22 March, 2010

Food Prep

This weekend I decided to take advantage of my as yet unpacked kitchen and do some food preparation for the trail. I scored some great deals on ingredients at the Mexican grocery store and got down to it.

The first step was to marinate five pounds of beef for jerky. I settled on two flavors of marinade - one Asian and one basic. Both flavors got a shot of Sriracha sauce for added heat. Why fuss with pepper flakes, I thought. And cayenne powder is just so...boring.

Then I dove into making my family's traditional spaghetti sauce. I can't reveal the recipe here because it's a secret! Actually, I don't recall anyone else in the family saying that it was a secret. That's a tradition I made up some years ago for my own amusement. Who knows, though. It really sounds like something my family would do. Remind me to ask my brother sometime.

After a whisk through the blender to improve drying uniformity, the sauce went into the dehydrator for "spaghetti leather", a most delicious idea that I got from Ray Jardine's book.

The next day, I broke out the smoker and smoked all of the jerky meat. I had no idea how easy it was to smoke things until recently and it really adds that special something to the finished product. Luckily, Adam left me the electric smoker. He likes to use a mixture of apple and other types of wood, but I could only find hickory at the grocery store.

The first batch of jerky out of the smoker went into the oven. The oven process made me paranoid - would it get overcooked and turn into charcoal? Despite my fears, it did seem to turn out all right and had the proper snap when bent.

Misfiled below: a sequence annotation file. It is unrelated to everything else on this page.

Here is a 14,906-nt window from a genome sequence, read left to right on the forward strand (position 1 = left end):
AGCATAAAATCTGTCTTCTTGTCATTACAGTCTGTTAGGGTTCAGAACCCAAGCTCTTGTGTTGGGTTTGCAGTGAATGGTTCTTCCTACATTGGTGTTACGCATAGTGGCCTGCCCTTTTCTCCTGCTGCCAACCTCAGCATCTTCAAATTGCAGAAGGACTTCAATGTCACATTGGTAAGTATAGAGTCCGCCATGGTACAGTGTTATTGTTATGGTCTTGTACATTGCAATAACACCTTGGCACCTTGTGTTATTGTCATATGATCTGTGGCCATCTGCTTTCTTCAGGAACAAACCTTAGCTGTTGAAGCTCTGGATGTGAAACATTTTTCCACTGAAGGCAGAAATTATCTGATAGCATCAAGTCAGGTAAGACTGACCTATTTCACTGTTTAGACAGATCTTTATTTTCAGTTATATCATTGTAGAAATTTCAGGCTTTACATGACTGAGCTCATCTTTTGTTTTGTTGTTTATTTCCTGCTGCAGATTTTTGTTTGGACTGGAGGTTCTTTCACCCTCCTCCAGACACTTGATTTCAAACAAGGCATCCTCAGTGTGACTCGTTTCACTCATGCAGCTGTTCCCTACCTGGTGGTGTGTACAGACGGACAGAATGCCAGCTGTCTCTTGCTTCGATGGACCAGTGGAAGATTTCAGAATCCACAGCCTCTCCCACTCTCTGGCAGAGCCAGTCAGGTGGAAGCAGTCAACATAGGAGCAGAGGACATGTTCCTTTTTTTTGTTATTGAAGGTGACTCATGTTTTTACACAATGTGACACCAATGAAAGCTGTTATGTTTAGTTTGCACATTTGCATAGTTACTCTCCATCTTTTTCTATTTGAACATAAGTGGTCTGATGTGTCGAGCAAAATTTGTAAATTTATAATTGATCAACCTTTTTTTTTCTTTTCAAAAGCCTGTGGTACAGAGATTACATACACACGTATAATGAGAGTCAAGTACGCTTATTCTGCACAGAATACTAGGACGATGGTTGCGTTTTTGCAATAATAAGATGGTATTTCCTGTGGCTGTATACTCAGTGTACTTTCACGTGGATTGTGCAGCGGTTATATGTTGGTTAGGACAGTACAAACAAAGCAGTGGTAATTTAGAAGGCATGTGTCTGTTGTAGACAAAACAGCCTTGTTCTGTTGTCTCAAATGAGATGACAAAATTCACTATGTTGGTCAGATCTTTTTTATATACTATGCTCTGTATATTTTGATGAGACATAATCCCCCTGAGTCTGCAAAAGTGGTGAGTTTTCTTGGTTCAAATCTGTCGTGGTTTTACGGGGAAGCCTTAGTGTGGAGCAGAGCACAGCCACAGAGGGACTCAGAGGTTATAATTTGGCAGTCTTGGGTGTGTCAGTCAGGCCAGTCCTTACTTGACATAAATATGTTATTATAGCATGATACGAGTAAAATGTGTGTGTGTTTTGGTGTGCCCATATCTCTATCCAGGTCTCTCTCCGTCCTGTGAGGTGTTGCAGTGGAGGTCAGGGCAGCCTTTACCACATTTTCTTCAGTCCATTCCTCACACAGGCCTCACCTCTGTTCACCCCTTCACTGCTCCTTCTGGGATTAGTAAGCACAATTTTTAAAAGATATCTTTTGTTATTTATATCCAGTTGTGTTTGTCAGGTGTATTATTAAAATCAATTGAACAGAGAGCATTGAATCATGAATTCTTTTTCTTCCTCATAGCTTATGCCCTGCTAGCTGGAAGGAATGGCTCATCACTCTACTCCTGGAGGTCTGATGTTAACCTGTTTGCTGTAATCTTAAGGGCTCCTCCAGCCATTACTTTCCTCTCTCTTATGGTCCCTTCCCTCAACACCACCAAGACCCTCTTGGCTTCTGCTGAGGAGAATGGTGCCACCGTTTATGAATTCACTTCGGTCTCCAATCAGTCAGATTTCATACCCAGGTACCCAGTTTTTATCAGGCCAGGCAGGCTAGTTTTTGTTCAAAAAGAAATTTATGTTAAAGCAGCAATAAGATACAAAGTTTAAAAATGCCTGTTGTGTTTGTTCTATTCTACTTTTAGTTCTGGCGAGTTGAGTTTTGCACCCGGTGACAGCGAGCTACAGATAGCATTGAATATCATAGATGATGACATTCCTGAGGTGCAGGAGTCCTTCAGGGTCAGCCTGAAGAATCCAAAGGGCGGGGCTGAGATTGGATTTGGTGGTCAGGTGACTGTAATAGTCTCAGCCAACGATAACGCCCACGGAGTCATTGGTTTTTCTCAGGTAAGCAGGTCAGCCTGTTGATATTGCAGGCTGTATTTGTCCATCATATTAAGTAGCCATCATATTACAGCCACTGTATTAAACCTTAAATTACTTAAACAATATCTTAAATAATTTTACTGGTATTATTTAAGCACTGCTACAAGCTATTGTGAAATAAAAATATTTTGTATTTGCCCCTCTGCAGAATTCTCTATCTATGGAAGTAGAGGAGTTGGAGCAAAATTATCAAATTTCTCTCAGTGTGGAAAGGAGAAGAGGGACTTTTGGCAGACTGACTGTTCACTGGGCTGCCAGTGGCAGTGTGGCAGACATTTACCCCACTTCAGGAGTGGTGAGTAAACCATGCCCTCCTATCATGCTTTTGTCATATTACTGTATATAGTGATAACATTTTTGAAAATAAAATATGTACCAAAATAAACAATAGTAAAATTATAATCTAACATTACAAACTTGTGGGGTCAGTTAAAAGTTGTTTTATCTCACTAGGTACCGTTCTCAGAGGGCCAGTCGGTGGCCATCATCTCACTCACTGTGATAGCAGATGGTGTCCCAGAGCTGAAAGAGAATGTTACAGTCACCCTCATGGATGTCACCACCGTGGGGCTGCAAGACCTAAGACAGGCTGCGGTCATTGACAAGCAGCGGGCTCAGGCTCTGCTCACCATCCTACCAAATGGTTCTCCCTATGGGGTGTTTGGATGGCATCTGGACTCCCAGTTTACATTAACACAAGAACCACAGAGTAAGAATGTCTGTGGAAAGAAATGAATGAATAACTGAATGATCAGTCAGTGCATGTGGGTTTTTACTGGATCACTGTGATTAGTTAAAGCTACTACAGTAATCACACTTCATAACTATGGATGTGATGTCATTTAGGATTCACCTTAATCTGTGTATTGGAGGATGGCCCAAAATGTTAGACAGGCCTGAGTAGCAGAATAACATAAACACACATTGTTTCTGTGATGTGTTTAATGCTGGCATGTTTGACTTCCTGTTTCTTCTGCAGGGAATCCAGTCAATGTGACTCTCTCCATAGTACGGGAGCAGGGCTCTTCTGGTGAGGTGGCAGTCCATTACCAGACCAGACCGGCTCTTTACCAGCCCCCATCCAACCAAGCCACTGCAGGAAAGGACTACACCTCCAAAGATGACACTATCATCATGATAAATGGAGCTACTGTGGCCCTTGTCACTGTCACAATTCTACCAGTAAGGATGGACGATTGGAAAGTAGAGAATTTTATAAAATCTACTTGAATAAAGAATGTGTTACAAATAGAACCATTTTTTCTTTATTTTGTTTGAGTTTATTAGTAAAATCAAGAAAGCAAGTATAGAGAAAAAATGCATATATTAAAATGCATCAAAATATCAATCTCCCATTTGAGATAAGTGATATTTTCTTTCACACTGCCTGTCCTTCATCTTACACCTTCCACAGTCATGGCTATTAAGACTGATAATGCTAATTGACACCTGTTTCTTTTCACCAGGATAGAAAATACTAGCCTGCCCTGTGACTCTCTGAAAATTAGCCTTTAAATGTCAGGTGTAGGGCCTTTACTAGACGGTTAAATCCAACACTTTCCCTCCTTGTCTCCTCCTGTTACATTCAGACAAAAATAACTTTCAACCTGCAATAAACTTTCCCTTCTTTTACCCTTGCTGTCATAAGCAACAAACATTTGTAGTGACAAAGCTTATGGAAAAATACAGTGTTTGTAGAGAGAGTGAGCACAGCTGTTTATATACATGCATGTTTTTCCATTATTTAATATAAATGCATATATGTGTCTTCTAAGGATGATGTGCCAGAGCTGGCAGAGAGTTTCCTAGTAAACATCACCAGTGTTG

The second batch of jerky out of the smoker went into the dehydrator. By this time, it was evening and I agonized about whether or not to leave it in there overnight. Finally I decided to go for it and guess what? It turned out just fine. I did stumble out of bed at 5am to turn it off, though.

It always amazes me how the right motivator can drag me from my warm, comfortable bed no matter what the hour. Disoriented and heavy with sleep, I could barely see or keep my balance, yet I remembered to make it to the kitchen to turn off the dehydrator. Must...save...jerky!

It will likely take me all week to finish drying the spaghetti sauce. Each tray of the dehydrator only takes about 1.5-2 cups of sauce, and I made enough to nearly fill my largest pot. I only have two suitable tray liners. Must do some experimentation with plastic wrap and/or parchment paper. Drying all five trays at once would be so much faster! It might even be the case that I could start a new batch each morning before work. This morning I slept in, but tomorrow...tomorrow is a new day.